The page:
Practical Backpacking™ Forums

Welcome to Practical Backpacking™ Forums (PBF).

You are currently viewing PBF as a guest which has limited access. By becoming a PBF member, you will have full access to view and participate in tens of thousands of informative discussions, to view links and attachments (photos), and will gain access to other special features. Registration is fast, simple and absolutely free! Click to Become a PBF Member! Be sure to also explore the Practical Backpacking Podcast.


Go Back   Practical Backpacking™ Forums > Practical Backpacking™ General Outdoors (Backpacking Related) > Camping
HOME Register FAQ PBF GUIDELINES BLOG PODCAST GALLERY STORE CALENDAR Mark Forums Read

Camping The Camping forum is for discussion that relates directly to wilderness camping (commonly referred to as car camping).


Reply
 
Thread Tools Display Modes
  #1  
Old 04-30-2013, 04:41 PM
© 2006-2016 Practical Backpacking™ / All Rights Reserved
Reality Reality is offline
PBF Administrator & PB Podcast Host
 
Join Date: Mar 2006
Location: Oregon
Posts: 4,954
Dutch Oven Cooking and Recipies

For those who engage in Dutch Oven cooking while camping, please feel free to share your techniques, experiences, and recipes with fellow camping enthusiasts.

Thank you for your participation.

Reality


P.S. This has been posted in the PBF Camping area to distinguish it from backpacking cooking and recipes.
Reply With Quote
Please Consider PBF Sponsors
  #2  
Old 05-12-2013, 06:54 PM
© 2006-2016 Practical Backpacking™ / All Rights Reserved
Ralph Ralph is offline
Practical Backpacking­™ Valued Member
 
Join Date: Jul 2010
Posts: 503
There is no doubt that cast iron is the finest material for open fire cooking. although its weight makes it difficult to use when backpacking. I do know folks who carry a cast iron skillet despite the weight for its superior characteristics. Of all the different styles of cookware (skillet, griddle, saucepan, kettle etc.) the dutch oven is the most flexible and useful. The lid can be used over coals as a skillet or griddle, the body can be a stewpot, deep fryer or roaster, add the lid and you have a baker, or slow cooker.

Well seasoned cast iron was the original and best non-stick cookware and slow cooker.A few pebbles inside allows use of a pie pan, muffin tin or cake pan.

You need a lid lifter and a pair of leather gloves are also handy. A scoop or tongs for transferring coals are also needed. Some sort of bag keeps soot off your other gear.

Cast iron ovens come in a variety of sizes. The 2-qt is the smallest useful size while 12" is probably better for a family. Aluminum ovens are also available and save a little weight, though not as much as you may think.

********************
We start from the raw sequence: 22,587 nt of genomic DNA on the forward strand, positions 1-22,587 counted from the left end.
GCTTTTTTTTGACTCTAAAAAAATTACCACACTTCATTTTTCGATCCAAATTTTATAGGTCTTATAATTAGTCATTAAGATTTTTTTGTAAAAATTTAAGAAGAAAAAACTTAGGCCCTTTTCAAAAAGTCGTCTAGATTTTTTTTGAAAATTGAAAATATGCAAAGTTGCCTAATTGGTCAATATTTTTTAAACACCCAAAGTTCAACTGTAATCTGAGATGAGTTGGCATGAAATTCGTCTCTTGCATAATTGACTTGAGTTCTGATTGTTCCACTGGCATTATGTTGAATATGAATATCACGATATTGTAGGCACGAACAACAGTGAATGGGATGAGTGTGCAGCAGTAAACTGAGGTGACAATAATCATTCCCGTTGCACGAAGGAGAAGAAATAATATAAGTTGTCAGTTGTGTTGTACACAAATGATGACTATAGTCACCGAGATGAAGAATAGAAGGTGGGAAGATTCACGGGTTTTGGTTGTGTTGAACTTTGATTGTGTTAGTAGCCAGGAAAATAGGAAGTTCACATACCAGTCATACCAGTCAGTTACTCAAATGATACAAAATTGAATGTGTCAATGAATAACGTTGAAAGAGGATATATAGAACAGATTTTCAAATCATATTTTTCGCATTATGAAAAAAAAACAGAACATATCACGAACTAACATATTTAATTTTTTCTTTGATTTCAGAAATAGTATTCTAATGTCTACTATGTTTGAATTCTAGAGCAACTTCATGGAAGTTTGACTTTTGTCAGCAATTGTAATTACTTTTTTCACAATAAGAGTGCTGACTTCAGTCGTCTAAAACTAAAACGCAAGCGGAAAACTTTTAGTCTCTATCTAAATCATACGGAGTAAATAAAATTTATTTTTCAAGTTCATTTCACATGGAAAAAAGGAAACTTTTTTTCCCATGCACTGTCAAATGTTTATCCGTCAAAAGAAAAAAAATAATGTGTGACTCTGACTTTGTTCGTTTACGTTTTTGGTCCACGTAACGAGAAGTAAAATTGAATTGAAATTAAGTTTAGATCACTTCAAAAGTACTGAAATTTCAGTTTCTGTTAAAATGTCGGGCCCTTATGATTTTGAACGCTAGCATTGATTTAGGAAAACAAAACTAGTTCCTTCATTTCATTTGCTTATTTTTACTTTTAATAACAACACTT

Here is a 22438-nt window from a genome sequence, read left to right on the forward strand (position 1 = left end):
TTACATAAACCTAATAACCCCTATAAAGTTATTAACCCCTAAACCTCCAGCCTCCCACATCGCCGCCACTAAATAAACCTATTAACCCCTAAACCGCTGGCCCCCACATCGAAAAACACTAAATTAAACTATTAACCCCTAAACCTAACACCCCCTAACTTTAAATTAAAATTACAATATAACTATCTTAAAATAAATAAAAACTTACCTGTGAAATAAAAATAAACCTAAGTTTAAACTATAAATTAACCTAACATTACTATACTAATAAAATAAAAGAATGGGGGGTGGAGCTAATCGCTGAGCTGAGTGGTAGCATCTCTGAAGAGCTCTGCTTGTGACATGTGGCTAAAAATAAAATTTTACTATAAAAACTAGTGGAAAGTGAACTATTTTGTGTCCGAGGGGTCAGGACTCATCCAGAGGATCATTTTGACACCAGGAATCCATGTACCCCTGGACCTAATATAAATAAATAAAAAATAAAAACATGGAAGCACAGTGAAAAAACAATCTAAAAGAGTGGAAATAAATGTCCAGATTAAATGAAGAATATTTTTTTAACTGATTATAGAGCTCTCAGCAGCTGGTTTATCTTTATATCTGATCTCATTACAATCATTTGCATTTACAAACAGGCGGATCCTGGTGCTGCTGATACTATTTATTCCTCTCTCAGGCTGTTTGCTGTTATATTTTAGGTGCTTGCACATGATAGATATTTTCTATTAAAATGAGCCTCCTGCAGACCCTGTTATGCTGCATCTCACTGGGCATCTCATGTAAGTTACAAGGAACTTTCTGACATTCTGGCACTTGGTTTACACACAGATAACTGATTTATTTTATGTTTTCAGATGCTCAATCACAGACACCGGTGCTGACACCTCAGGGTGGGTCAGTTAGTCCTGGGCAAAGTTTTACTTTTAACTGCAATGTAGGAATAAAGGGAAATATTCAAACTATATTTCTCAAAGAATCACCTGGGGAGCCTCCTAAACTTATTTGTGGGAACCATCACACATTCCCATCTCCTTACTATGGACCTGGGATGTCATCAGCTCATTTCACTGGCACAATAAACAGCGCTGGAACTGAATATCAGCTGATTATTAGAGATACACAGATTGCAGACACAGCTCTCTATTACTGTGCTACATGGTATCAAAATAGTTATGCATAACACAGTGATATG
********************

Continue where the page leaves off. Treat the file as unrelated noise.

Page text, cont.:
I have an original Woody's cast aluminum dutch oven in the small size, rectangular about 6" x 10". Woody passed away and these ovens became unavailable but they are being made again - but only in the full size about 10" x 10". Aluminum doesn't need seasoning, but I still wipe a bit of fat or oil before cooking.

Charcoal briquettes are the easiest way to regulate temperature and in any event are good to practice with so you judge the amount of natural coals.

You pre-heat the oven and for most uses use 3-4 briquettes under and 5-6 on top. If you are baking, check the baked goods every so often until you get the hang of estimating temperture and timing. With the coals listed using a 10-12" oven the internal temperature should be about 300-400 degrees.

Pick the lid straight up unless you want ashes in your food.Also, have someplace to set the lid where it won't pick up debris.

I learned dutch oven cooking at Philmont (in 1953) and it is really quite easy. Just about any stew, soup or chili recipe can be used as well as baked goods like biscuits or, my favorite

Fruit Cobbler

Use commercial or homemade biscuit mix and canned fruit to taste - peaches, aprocots, plums or cherries. Add a bit of sugar to the mix and use the syrup from the fruit as the moisture content, adding water as necessary. I use a batter a little thicker than pancake batter.. Pour into the pre-heated oven, place the fruit pieces on top of the batter and bake for 20-30 minutes or until done - a toothpick in the batter comes out clean.The cobbler should be light brown on top, expanded to enrobe the fruit. Great dessert.
Reply With Quote
  #3  
Old 08-22-2014, 11:32 AM
© 2006-2016 Practical Backpacking™ / All Rights Reserved
mhampton mhampton is offline
Practical Backpacking™ New Member
 
Join Date: May 2009
Posts: 5
My first attempts at cooking with a DO came a couple of weeks ago. I simply popped open some canned biscuits and space them evenly inside the DO. 15 minutes in a 12" oven w/ 10 coals on the bottom and 14 on top produced some really tasty biscuits to supplement our bacon & eggs.

Mike
Reply With Quote
Reply


Thread Tools
Display Modes

Forum Jump



All times are GMT -7. The time now is 08:32 PM.

Backpacking Forums


Powered by vBulletin Version 3.5.4
Copyright ©2000 - 2017, Jelsoft Enterprises Ltd.
Copyright © 2006-2017 Practical Backpacking™
Practical Backpacking is a trademark of Absolutely Prepared™
Practical Backpacker is a trademark of Absolutely Prepared™
Practical Backpacking Podcast is a trademark of Absolutely Prepared™
Practical Backpacking Magazine is a trademark of Absolutely Prepared™